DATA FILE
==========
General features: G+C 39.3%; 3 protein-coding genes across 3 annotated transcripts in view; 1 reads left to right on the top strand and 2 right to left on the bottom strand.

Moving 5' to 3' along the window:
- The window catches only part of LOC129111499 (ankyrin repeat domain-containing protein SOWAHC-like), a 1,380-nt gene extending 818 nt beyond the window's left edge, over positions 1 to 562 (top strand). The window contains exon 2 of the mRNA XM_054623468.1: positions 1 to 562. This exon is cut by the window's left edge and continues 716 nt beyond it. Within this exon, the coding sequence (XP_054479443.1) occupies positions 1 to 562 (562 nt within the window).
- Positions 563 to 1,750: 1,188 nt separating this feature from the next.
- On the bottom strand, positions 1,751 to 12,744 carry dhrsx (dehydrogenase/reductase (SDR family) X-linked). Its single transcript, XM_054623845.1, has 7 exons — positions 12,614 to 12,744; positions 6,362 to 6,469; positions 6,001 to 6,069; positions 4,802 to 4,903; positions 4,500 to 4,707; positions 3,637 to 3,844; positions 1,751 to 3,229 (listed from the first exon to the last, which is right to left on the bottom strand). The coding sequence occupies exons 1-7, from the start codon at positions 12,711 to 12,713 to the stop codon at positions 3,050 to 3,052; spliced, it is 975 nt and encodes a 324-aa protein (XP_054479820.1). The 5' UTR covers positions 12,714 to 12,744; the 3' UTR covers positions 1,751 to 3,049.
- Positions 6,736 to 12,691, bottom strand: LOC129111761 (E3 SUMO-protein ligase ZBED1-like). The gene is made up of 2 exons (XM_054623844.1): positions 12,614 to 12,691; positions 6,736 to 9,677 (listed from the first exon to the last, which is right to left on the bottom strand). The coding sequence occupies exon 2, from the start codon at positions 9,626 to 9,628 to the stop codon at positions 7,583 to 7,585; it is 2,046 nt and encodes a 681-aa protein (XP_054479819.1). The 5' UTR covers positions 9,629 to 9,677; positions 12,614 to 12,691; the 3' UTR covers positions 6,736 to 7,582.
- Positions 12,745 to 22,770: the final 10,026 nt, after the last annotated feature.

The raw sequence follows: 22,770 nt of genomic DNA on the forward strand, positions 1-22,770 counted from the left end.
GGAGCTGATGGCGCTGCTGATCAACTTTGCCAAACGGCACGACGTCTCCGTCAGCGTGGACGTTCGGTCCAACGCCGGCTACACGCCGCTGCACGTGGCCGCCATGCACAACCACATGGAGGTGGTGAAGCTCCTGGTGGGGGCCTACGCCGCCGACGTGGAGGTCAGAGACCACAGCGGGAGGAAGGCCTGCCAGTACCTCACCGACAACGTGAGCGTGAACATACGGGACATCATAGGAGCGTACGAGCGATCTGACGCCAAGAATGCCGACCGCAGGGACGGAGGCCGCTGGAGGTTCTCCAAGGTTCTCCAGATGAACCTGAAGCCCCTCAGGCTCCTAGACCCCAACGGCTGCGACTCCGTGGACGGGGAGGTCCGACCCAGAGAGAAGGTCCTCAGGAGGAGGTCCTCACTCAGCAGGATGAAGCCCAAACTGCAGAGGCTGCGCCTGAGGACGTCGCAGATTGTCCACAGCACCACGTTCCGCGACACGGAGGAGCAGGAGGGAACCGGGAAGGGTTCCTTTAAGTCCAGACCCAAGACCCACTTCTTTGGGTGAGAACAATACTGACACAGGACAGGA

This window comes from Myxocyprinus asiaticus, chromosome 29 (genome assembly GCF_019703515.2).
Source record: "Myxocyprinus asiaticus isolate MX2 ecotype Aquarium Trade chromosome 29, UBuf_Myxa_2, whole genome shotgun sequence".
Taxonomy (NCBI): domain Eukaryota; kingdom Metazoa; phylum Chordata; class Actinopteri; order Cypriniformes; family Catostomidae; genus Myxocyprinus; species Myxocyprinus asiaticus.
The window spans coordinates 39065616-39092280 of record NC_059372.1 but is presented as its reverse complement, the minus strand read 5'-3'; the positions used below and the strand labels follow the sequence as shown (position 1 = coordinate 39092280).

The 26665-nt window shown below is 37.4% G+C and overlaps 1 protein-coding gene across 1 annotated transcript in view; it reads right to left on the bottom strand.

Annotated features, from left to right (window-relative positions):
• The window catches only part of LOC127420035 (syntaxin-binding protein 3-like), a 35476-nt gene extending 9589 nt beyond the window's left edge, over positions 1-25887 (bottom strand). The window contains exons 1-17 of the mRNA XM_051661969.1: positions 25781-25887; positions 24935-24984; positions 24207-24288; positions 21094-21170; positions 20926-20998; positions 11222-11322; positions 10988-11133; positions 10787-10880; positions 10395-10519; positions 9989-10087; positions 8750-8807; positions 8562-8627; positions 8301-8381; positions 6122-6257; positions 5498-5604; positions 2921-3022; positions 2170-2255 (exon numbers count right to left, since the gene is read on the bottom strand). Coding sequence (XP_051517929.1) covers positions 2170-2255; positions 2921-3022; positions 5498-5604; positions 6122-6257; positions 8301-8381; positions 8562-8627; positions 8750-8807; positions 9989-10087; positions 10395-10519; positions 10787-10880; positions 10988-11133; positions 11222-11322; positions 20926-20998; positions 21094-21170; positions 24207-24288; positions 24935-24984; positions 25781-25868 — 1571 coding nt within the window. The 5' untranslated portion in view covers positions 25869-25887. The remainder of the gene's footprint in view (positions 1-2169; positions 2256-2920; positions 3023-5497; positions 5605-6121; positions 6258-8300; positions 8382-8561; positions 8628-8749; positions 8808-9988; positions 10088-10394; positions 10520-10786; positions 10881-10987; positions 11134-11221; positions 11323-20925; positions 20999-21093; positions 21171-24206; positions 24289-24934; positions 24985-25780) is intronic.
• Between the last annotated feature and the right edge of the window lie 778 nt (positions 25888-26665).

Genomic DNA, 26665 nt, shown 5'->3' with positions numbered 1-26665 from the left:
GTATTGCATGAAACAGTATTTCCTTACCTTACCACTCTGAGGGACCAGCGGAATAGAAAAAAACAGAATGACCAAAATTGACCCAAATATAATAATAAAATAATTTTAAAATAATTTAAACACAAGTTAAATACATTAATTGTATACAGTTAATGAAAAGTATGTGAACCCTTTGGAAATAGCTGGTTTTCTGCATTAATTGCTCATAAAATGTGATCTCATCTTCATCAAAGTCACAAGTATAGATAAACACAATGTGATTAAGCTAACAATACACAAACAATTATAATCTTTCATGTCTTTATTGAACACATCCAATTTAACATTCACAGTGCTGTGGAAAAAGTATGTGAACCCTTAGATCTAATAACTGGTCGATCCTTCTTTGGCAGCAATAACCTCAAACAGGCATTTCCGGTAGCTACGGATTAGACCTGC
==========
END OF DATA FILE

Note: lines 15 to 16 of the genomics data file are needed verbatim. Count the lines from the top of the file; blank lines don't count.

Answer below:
Annotated features, from left to right (window-relative positions):
• The window catches only part of LOC127420035 (syntaxin-binding protein 3-like), a 35476-nt gene extending 9589 nt beyond the window's left edge, over positions 1-25887 (bottom strand). The window contains exons 1-17 of the mRNA XM_051661969.1: positions 25781-25887; positions 24935-24984; positions 24207-24288; positions 21094-21170; positions 20926-20998; positions 11222-11322; positions 10988-11133; positions 10787-10880; positions 10395-10519; positions 9989-10087; positions 8750-8807; positions 8562-8627; positions 8301-8381; positions 6122-6257; positions 5498-5604; positions 2921-3022; positions 2170-2255 (exon numbers count right to left, since the gene is read on the bottom strand). Coding sequence (XP_051517929.1) covers positions 2170-2255; positions 2921-3022; positions 5498-5604; positions 6122-6257; positions 8301-8381; positions 8562-8627; positions 8750-8807; positions 9989-10087; positions 10395-10519; positions 10787-10880; positions 10988-11133; positions 11222-11322; positions 20926-20998; positions 21094-21170; positions 24207-24288; positions 24935-24984; positions 25781-25868 — 1571 coding nt within the window. The 5' untranslated portion in view covers positions 25869-25887. The remainder of the gene's footprint in view (positions 1-2169; positions 2256-2920; positions 3023-5497; positions 5605-6121; positions 6258-8300; positions 8382-8561; positions 8628-8749; positions 8808-9988; positions 10088-10394; positions 10520-10786; positions 10881-10987; positions 11134-11221; positions 11323-20925; positions 20999-21093; positions 21171-24206; positions 24289-24934; positions 24985-25780) is intronic.